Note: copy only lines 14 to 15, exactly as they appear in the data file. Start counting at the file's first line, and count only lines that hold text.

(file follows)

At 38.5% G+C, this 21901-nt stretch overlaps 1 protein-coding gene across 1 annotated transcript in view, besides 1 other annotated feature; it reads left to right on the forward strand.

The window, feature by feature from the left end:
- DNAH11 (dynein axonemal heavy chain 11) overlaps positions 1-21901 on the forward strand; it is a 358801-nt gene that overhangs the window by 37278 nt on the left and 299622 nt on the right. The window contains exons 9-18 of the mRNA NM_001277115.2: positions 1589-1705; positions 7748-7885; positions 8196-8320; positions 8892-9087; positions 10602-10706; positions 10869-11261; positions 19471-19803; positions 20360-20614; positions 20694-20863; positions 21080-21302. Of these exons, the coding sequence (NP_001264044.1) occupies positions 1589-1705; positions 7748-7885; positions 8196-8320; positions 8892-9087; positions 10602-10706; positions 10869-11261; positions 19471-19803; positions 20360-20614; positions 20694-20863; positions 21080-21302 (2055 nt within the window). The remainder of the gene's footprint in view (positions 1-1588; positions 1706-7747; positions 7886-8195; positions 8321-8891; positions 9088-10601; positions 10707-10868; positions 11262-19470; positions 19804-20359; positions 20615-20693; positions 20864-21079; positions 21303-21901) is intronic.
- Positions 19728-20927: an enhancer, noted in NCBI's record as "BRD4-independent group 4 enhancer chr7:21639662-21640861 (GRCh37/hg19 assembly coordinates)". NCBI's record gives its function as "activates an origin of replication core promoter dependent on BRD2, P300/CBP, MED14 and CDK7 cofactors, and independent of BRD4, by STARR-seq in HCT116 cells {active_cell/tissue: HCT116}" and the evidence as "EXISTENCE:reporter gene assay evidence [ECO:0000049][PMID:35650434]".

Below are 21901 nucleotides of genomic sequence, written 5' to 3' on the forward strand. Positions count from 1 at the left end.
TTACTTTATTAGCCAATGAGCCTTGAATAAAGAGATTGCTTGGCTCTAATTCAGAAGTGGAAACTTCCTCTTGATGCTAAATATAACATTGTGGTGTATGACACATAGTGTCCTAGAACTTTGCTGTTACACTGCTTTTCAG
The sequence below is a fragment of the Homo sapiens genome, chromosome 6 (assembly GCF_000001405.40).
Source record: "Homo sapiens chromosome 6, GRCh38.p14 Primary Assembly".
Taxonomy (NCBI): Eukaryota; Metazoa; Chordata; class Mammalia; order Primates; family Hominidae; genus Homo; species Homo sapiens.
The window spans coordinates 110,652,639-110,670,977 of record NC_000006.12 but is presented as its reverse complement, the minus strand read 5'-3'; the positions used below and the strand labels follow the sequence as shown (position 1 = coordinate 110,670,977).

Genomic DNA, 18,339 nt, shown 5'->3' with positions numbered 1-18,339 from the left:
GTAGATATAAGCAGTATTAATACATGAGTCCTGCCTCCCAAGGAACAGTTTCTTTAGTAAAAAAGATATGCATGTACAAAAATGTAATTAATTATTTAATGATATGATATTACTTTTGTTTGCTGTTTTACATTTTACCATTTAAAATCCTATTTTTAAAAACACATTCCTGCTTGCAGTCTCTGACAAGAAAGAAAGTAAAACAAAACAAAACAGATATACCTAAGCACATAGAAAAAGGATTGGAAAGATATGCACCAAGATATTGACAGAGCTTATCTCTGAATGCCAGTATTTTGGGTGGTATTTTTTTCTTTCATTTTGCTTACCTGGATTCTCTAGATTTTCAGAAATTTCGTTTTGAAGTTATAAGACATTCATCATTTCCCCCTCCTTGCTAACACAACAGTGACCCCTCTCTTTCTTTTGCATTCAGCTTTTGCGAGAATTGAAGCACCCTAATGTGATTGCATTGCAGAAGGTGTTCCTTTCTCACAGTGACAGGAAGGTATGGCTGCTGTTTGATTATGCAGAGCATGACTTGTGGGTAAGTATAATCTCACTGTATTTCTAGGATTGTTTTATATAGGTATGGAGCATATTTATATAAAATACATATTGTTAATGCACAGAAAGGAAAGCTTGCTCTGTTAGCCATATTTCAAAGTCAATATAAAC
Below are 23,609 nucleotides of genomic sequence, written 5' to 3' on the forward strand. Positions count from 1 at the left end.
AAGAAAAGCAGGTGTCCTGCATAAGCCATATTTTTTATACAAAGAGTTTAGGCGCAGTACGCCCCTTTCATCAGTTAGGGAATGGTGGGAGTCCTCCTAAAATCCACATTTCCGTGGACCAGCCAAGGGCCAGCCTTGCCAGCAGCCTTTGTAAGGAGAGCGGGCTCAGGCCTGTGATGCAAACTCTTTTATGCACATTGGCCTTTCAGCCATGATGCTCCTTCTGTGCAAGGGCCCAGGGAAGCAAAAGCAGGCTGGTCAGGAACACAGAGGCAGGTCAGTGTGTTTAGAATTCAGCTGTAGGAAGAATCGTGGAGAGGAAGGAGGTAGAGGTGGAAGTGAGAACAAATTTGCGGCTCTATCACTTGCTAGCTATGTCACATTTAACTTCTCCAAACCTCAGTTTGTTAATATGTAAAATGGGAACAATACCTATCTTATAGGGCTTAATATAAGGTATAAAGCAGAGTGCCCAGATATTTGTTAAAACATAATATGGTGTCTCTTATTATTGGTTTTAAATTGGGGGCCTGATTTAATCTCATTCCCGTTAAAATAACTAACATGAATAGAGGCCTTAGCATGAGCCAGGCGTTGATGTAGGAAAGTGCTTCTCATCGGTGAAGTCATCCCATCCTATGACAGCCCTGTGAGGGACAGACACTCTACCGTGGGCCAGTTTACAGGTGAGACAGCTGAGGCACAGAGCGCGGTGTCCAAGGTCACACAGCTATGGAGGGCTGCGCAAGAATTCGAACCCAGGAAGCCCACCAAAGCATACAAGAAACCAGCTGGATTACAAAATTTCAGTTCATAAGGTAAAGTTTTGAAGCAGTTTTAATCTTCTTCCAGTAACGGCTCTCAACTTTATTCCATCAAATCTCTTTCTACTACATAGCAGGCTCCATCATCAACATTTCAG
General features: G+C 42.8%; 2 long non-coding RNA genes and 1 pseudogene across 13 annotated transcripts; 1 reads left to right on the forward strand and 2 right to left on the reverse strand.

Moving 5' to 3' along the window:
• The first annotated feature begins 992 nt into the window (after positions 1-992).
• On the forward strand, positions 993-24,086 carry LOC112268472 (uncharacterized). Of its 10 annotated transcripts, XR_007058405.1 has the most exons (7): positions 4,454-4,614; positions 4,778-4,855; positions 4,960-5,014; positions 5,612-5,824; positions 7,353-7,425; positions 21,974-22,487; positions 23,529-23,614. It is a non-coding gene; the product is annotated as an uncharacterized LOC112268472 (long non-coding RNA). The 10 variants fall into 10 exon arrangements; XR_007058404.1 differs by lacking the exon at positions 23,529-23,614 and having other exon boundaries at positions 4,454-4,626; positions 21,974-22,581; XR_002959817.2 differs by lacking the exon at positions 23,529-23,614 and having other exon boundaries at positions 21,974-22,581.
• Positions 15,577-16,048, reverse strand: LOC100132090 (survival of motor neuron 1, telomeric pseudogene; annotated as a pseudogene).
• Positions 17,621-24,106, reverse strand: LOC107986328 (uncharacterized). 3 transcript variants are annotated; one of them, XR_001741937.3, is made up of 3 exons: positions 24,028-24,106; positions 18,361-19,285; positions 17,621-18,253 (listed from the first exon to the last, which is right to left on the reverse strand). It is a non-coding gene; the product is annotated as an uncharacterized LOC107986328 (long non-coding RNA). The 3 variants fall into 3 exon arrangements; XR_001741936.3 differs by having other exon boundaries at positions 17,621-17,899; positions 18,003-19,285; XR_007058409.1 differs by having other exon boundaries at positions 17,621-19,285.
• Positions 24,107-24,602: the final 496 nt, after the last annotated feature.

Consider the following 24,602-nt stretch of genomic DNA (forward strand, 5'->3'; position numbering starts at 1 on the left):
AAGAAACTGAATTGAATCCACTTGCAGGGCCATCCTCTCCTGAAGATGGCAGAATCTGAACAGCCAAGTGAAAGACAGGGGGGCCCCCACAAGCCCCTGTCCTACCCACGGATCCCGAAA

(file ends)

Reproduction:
AAGAAAAGCAGGTGTCCTGCATAAGCCATATTTTTTATACAAAGAGTTTAGGCGCAGTACGCCCCTTTCATCAGTTAGGGAATGGTGGGAGTCCTCCTAAAATCCACATTTCCGTGGACCAGCCAAGGGCCAGCCTTGCCAGCAGCCTTTGTAAGGAGAGCGGGCTCAGGCCTGTGATGCAAACTCTTTTATGCACATTGGCCTTTCAGCCATGATGCTCCTTCTGTGCAAGGGCCCAGGGAAGCAAAAGCAGGCTGGTCAGGAACACAGAGGCAGGTCAGTGTGTTTAGAATTCAGCTGTAGGAAGAATCGTGGAGAGGAAGGAGGTAGAGGTGGAAGTGAGAACAAATTTGCGGCTCTATCACTTGCTAGCTATGTCACATTTAACTTCTCCAAACCTCAGTTTGTTAATATGTAAAATGGGAACAATACCTATCTTATAGGGCTTAATATAAGGTATAAAGCAGAGTGCCCAGATATTTGTTAAAACATAATATGGTGTCTCTTATTATTGGTTTTAAATTGGGGGCCTGATTTAATCTCATTCCCGTTAAAATAACTAACATGAATAGAGGCCTTAGCATGAGCCAGGCGTTGATGTAGGAAAGTGCTTCTCATCGGTGAAGTCATCCCATCCTATGACAGCCCTGTGAGGGACAGACACTCTACCGTGGGCCAGTTTACAGGTGAGACAGCTGAGGCACAGAGCGCGGTGTCCAAGGTCACACAGCTATGGAGGGCTGCGCAAGAATTCGAACCCAGGAAGCCCACCAAAGCATACAAGAAACCAGCTGGATTACAAAATTTCAGTTCATAAGGTAAAGTTTTGAAGCAGTTTTAATCTTCTTCCAGTAACGGCTCTCAACTTTATTCCATCAAATCTCTTTCTACTACATAGCAGGCTCCATCATCAACATTTCAG
General features: G+C 42.8%; 2 long non-coding RNA genes and 1 pseudogene across 13 annotated transcripts; 1 reads left to right on the forward strand and 2 right to left on the reverse strand.